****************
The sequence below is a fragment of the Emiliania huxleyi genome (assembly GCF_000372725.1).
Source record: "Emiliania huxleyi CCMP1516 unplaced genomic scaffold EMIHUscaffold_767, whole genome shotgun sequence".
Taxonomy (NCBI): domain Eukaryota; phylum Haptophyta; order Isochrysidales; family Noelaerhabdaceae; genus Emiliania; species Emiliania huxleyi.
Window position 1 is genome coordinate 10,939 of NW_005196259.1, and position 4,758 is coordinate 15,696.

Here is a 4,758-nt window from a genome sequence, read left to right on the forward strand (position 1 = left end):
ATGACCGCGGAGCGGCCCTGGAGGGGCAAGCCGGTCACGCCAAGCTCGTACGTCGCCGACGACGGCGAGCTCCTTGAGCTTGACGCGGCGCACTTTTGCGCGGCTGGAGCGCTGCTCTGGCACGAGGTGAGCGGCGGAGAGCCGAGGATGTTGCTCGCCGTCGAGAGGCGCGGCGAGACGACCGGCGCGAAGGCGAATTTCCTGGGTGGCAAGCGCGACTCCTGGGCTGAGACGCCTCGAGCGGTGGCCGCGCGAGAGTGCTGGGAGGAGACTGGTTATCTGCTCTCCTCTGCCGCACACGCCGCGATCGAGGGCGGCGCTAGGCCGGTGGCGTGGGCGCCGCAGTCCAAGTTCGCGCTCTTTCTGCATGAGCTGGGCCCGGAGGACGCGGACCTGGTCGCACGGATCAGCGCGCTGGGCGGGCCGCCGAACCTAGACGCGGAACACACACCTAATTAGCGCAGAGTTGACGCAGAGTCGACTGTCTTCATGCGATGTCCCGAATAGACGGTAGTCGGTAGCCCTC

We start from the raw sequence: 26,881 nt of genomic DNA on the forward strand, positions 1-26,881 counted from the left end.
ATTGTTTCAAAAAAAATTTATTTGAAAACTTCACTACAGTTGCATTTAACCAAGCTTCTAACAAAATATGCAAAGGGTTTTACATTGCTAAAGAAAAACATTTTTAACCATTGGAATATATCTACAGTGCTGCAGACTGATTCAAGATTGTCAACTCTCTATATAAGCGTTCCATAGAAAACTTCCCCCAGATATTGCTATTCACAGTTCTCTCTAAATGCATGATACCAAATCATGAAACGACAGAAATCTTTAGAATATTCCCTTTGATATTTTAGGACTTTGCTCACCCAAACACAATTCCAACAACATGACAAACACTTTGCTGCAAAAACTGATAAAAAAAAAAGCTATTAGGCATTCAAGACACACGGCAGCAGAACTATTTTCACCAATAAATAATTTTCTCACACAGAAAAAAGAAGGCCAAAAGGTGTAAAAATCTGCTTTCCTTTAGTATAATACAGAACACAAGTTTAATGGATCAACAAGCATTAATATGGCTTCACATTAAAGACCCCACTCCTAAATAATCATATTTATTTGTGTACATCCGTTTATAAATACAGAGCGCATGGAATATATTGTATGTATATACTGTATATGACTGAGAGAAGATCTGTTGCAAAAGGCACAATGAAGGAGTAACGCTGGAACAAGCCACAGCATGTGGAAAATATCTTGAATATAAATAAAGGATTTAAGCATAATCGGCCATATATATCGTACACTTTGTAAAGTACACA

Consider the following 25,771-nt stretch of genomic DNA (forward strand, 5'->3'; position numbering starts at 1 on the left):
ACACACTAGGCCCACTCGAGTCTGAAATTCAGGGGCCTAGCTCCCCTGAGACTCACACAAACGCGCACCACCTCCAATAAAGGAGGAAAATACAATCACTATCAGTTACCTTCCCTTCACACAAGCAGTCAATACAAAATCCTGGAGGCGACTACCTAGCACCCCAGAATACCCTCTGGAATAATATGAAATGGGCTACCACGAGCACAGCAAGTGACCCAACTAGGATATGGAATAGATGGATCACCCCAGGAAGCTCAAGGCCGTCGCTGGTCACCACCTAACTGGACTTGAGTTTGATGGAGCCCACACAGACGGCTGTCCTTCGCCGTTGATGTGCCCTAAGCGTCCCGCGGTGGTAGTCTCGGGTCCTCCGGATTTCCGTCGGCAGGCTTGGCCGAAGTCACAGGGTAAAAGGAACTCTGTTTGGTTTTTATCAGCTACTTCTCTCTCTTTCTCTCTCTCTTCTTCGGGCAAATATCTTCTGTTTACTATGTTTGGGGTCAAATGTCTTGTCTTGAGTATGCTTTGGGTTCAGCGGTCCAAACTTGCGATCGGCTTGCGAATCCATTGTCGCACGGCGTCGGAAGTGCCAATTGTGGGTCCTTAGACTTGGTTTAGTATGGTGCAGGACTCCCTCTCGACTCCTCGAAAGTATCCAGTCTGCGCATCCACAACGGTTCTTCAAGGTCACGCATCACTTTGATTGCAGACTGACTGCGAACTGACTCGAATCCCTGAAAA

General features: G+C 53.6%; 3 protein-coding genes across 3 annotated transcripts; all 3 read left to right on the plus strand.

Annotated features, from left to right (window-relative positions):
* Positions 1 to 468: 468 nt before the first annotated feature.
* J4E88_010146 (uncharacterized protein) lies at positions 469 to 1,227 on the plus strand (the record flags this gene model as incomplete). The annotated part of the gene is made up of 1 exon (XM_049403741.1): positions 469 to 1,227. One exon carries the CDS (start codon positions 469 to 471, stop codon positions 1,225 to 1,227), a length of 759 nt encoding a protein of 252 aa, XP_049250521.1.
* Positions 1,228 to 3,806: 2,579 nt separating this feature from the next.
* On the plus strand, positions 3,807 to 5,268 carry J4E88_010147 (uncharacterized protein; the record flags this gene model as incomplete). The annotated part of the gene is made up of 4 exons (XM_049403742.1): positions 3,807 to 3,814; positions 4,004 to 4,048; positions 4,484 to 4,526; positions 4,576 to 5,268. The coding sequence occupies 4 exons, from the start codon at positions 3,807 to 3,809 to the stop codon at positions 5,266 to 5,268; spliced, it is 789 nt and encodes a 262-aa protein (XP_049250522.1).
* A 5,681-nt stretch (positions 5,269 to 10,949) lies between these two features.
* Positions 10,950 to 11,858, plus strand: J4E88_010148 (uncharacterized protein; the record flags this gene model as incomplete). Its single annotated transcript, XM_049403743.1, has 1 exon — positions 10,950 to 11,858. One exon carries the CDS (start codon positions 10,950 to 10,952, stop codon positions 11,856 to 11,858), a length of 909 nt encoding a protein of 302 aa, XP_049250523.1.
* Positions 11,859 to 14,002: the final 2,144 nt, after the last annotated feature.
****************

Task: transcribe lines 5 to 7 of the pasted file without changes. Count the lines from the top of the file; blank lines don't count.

Here is a 4,758-nt window from a genome sequence, read left to right on the forward strand (position 1 = left end):
ATGACCGCGGAGCGGCCCTGGAGGGGCAAGCCGGTCACGCCAAGCTCGTACGTCGCCGACGACGGCGAGCTCCTTGAGCTTGACGCGGCGCACTTTTGCGCGGCTGGAGCGCTGCTCTGGCACGAGGTGAGCGGCGGAGAGCCGAGGATGTTGCTCGCCGTCGAGAGGCGCGGCGAGACGACCGGCGCGAAGGCGAATTTCCTGGGTGGCAAGCGCGACTCCTGGGCTGAGACGCCTCGAGCGGTGGCCGCGCGAGAGTGCTGGGAGGAGACTGGTTATCTGCTCTCCTCTGCCGCACACGCCGCGATCGAGGGCGGCGCTAGGCCGGTGGCGTGGGCGCCGCAGTCCAAGTTCGCGCTCTTTCTGCATGAGCTGGGCCCGGAGGACGCGGACCTGGTCGCACGGATCAGCGCGCTGGGCGGGCCGCCGAACCTAGACGCGGAACACACACCTAATTAGCGCAGAGTTGACGCAGAGTCGACTGTCTTCATGCGATGTCCCGAATAGACGGTAGTCGGTAGCCCTC

We start from the raw sequence: 26,881 nt of genomic DNA on the forward strand, positions 1-26,881 counted from the left end.